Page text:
Americans For Prosperity's anti-Occupy Wall Street rally in Midtown this morning had little to offer besides vague bromides about "letting liberty create jobs." That is, until the 20-minute mark, when several people showed up with signs emblazoned with slogans like " 'Everyman for himself '-- Jesus" and "I'm dreaming of a white president, just like the ones we used to have." The appearance of the latter sign prompted an immediate scrum around its bearer. "Take that racist thing down!" one woman shouted, while another said, "Nice sign!" "Why are you doing this?" a third AFP supporter pleaded. Then one man aggressively confronted the sign-holder: "Who is paying you? Tell me who is paying you!"
That man then attempted to grab the cellphone camera of photographer Charles Meacham, who was videotaping the altercation. Another man wearing a suit, sunglasses and a Bang & Olufsen Bluetooth earpiece began pushing Meacham away from the first man. Both refused to identify themselves, but the first man, let's call him Grabby, told us he worked for the New York State Bar Association and represented conservative broadcast host Barbara Stinson, who was speaking at the rally. Grabby and the second man said they had not planned on attending the rally but were just in the area and stopped by.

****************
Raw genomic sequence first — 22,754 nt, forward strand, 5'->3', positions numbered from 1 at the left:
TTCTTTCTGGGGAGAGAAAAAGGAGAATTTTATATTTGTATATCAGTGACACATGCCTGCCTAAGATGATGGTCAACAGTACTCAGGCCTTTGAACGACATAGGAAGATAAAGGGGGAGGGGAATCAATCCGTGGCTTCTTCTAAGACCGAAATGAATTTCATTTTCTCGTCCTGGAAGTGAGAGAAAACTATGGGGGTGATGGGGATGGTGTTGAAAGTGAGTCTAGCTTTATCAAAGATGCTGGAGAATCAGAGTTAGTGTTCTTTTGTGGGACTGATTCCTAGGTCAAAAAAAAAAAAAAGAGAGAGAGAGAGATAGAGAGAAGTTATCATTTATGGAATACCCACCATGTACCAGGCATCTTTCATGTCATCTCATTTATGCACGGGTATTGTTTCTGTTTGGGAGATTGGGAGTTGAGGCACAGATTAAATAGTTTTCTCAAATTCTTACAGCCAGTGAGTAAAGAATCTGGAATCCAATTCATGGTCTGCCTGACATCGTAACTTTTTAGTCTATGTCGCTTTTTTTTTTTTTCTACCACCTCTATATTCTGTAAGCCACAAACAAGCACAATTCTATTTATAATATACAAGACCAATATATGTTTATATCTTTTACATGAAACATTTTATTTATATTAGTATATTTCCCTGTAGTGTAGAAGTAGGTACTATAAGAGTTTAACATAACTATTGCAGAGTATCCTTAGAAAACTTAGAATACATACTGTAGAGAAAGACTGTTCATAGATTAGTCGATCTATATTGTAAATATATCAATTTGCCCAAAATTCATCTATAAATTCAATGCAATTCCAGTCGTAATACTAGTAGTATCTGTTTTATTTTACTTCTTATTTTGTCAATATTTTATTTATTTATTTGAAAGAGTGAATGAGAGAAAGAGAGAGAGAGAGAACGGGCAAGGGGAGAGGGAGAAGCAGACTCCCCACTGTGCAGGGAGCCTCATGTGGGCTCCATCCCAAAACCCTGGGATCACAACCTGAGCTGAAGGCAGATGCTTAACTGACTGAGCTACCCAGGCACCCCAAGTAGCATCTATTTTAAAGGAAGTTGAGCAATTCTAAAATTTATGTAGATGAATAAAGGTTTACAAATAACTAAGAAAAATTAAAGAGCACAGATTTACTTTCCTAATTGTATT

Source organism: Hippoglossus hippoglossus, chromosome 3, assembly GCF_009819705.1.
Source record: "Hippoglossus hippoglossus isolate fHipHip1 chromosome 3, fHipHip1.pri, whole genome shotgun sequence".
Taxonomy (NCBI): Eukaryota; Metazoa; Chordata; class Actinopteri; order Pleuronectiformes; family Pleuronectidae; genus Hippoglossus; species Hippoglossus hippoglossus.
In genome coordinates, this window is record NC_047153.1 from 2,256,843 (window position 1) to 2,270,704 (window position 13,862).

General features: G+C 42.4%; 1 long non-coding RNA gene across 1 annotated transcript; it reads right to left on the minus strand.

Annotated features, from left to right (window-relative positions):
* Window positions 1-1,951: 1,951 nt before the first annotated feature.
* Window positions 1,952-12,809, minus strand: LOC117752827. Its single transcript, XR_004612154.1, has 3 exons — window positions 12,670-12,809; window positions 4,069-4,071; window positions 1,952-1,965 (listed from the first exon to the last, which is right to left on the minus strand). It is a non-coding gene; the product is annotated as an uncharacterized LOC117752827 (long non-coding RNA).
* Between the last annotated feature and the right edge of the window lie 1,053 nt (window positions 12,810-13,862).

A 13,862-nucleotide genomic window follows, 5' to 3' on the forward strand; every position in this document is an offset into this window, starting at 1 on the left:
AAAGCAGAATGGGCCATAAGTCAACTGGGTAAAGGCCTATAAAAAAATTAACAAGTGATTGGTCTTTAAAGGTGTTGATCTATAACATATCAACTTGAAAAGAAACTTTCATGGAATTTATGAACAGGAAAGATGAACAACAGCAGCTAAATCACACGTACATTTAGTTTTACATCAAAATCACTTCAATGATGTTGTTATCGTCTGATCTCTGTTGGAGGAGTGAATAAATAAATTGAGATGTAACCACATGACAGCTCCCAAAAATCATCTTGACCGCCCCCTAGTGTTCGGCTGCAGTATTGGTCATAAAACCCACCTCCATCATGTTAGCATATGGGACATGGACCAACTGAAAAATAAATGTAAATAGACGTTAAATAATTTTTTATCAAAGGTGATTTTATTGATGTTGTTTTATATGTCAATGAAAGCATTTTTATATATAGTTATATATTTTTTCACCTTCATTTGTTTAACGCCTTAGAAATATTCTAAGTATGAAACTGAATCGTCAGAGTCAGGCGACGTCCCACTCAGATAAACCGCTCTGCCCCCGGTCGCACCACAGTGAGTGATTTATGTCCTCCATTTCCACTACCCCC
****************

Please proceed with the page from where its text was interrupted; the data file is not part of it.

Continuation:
The irony of someone demanding to know who was "paying" the protester with the offensive sign at a rally for a political organization created and maintained by the Koch brothers wasn't apparent to many of the rally's participants. "This is broad-based organization, these folks who come to these rallies are from middle America," Frayda Levin told us. Levin, who supports Libertarian Gary Johnson's bid for president, said she doesn't mind AFP and the Koch brothers' support of Mitt Romney. "It's free association."
AFP's New Jersey state director, Steve Lonegan, said he wasn't fazed by the presence of Occupiers or protesters sporting signs like, "Thank You Koch Brothers," because it provided publicity for the event. "It's a free country. We expected them—and look at all the cameras they brought."
For an anti-Occupy Wall Street rally, the rhetoric was short on criticisms of the movement, save for AFP member Irene VanHattem. "They're stupid, so stupid. They don't understand that the power isn't on Wall Street but in D.C." VanHattem then criticized the state of the economy under Obama, calling him "anti-business." We asked her about the robust, record-breaking state of the Dow Jones. "All I know is that gas prices are going up, and the regulations are so bad companies can't do anything."
For Occupy Wall Street protesters Brittany Anderson and Stan Williams, who held the racist sign, the event was a success. "It felt good," Williams, who is black, said. "It's exactly what I expected would happen. Some people came up and told me that it wasn't about race, that the president was just failing. But other people, they told me 'nice sign!' You heard them!" Indeed, we did.